Just two years ago Latvia suffered the worst recession in the EU; its retail sales dropped 30 percent in 2009. So Latvian Prime Minister Valdis Dombrovskis decided recovery required severe austerity, a gamble that led the International Monetary Fund to back him up with a loan package of 7.5 billion euros and that has allowed Latvia to restart the climb — with growth in the second quarter of 2011 up 5.7 percent over 2010 — but not without pain.
But everything has a price, and Andrew Wilson, an expert on the post-Soviet space at the European Council on Foreign Relations, says the Baltic countryside is paying for the region’s economic success. “The big question mark over their societies,” Wilson said, “is outward migration. Their population numbers are down. Economic success is very much focused on their capitals … it has sucked their rural regions dry.”
Emigration from Lithuania in particular is striking. The Lithuanian Department of Statistics shows that 21,970 people left the country in 2009. In 2010, that number was 83,157, or more than 25 out of every 1,000 residents.
All three countries struggle with high unemployment, which is 13.8 percent in Estonia, 17.2 percent in Latvia and 17.3 percent in Lithuania. And the Baltic states are above only Bulgaria and Romania when it comes to the GDP per capita of EU members.
So it’s not so surprising, that not everyone is happy here. In the streets of Riga at Latvia’s Independence Day celebration, the dichotomy of views presents itself within the space of a city block. Nineteen-year-old Katrina Ulbeerte, bopping along with her younger sister, laughs when asked what she knew about Soviet times before she was born. In American slang, she said her parents have told her that life then was difficult. “They told about special lessons about, like, communists and, like, all kinds of military stuff. I’m happy I don’t have to go work in a factory!”
But 55-year-old Ieva Inauska, who couldn’t speak English but conveyed her thoughts quite clearly in broken German and hand gestures, doesn’t see much of a change. “Soviet Union? Bah. European Union? Bah. The European Union bureaucracy is even bigger than the Soviet Union’s!” And, she indicated, she preferred the latter.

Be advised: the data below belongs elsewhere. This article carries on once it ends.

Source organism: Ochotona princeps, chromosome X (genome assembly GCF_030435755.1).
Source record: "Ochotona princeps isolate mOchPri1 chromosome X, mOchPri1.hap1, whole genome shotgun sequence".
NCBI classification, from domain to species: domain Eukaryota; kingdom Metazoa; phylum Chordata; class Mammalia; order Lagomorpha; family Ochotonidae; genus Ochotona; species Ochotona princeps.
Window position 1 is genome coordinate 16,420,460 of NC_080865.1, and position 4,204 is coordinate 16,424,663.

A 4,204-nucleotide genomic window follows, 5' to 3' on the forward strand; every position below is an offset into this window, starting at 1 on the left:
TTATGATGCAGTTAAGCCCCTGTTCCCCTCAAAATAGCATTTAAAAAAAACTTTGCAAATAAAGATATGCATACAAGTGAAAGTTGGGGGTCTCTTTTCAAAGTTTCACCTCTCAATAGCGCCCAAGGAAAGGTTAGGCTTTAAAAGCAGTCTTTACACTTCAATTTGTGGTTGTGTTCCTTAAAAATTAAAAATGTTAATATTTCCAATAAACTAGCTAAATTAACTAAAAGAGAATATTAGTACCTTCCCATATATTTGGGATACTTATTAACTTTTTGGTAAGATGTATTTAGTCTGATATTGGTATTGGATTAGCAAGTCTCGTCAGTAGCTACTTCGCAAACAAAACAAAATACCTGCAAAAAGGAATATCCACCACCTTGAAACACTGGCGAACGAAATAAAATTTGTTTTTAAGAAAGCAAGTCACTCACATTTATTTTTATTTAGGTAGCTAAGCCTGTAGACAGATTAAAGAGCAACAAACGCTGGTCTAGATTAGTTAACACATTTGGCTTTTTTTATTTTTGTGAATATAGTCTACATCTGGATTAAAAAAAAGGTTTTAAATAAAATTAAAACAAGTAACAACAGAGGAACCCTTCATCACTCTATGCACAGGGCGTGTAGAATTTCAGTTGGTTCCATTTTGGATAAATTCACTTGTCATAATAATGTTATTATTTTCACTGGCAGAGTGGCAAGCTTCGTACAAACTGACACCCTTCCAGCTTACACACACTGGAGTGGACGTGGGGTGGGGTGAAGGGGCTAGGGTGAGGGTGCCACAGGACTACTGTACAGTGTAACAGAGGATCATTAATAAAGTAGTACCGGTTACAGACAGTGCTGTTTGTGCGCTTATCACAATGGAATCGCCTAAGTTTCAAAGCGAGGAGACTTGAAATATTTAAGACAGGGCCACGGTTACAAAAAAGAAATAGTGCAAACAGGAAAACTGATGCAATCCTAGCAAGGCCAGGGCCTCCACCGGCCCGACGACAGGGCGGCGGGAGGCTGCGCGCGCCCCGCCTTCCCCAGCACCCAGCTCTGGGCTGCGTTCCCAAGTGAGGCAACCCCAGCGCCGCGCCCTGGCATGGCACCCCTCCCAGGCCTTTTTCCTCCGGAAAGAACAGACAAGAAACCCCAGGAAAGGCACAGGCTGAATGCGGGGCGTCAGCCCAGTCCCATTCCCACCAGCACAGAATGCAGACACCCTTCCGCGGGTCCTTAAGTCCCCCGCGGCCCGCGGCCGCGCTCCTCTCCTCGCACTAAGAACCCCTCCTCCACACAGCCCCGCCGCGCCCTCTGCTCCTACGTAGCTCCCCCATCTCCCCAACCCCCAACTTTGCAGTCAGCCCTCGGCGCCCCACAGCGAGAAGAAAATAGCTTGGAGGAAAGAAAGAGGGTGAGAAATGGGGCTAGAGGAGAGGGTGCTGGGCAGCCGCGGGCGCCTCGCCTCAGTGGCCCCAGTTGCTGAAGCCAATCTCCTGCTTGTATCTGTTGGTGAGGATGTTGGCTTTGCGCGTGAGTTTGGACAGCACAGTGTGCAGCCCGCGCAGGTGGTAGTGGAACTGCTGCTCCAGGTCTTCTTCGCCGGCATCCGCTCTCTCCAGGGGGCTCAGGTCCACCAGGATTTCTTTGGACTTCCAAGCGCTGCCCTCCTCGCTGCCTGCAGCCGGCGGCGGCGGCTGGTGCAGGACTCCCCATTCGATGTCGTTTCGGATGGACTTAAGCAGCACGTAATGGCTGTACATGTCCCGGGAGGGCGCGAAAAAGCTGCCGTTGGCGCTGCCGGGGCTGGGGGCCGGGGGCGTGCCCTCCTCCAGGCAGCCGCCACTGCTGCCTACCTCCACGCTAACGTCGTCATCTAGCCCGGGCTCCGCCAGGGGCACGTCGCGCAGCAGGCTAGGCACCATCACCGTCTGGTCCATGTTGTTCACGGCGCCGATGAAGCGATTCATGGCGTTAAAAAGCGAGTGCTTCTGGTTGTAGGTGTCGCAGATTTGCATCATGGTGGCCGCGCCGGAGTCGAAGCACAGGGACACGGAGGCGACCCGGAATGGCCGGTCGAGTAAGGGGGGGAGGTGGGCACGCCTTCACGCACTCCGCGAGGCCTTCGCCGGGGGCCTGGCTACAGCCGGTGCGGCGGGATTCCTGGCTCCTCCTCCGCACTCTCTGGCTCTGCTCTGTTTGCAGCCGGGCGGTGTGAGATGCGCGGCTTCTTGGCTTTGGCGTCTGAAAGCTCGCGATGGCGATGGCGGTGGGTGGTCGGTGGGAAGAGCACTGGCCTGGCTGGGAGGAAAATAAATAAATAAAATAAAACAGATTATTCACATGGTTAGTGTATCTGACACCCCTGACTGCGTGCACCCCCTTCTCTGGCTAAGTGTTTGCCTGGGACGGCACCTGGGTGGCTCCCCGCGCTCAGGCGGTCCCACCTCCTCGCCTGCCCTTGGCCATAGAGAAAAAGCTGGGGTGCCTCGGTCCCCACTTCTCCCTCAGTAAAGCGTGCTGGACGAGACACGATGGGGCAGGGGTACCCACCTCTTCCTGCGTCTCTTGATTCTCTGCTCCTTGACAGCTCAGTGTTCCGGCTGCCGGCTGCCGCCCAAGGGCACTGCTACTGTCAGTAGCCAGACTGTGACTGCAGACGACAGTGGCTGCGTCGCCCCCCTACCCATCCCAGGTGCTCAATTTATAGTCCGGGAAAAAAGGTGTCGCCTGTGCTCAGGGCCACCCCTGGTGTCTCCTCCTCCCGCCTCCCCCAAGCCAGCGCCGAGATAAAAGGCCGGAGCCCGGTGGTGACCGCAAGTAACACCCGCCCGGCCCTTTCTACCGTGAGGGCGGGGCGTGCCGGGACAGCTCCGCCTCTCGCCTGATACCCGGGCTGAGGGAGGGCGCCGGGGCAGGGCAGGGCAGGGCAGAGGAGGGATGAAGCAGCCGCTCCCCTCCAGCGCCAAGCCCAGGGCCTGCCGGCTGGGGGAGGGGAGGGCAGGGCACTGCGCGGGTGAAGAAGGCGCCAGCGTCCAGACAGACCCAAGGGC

Still, says the International Crisis Group’s Andrew Stroehlein, who in 1999 co-founded a magazine focused on the Baltics and other central and east European countries, “I think they deserve their ‘star’ status, particularly when you look at the rest of the former Soviet Union.” The Baltic states have more wealth and higher life expectancy than the average of former Soviet states.
Today, Estonia, Latvia and Lithuania do share borders, but little else with some of those still-restive former republics. Karl Altau, an Estonian-American who runs the office of the Joint Baltic American National Committee in Rockville, Maryland, says the Soviet occupation is still too fresh in their minds to feel completely comfortable, even with EU and NATO protections.
“The immediate threats, it is true, are not there anymore,” he acknowledged, but “at the same time, the unpredictability, dearth of democracy and obfuscation of history in the Russian Federation and Belarus make us uneasy.”
Still, in the most fundamental of ways, everything has changed. When asked the biggest difference in Estonian’s lives now compared to in 1991, Urmas Paet doesn’t mention GDP or purchasing power. His unhesitating answer: “absence of fear.”
By Teri Schultz (August 28, 2011)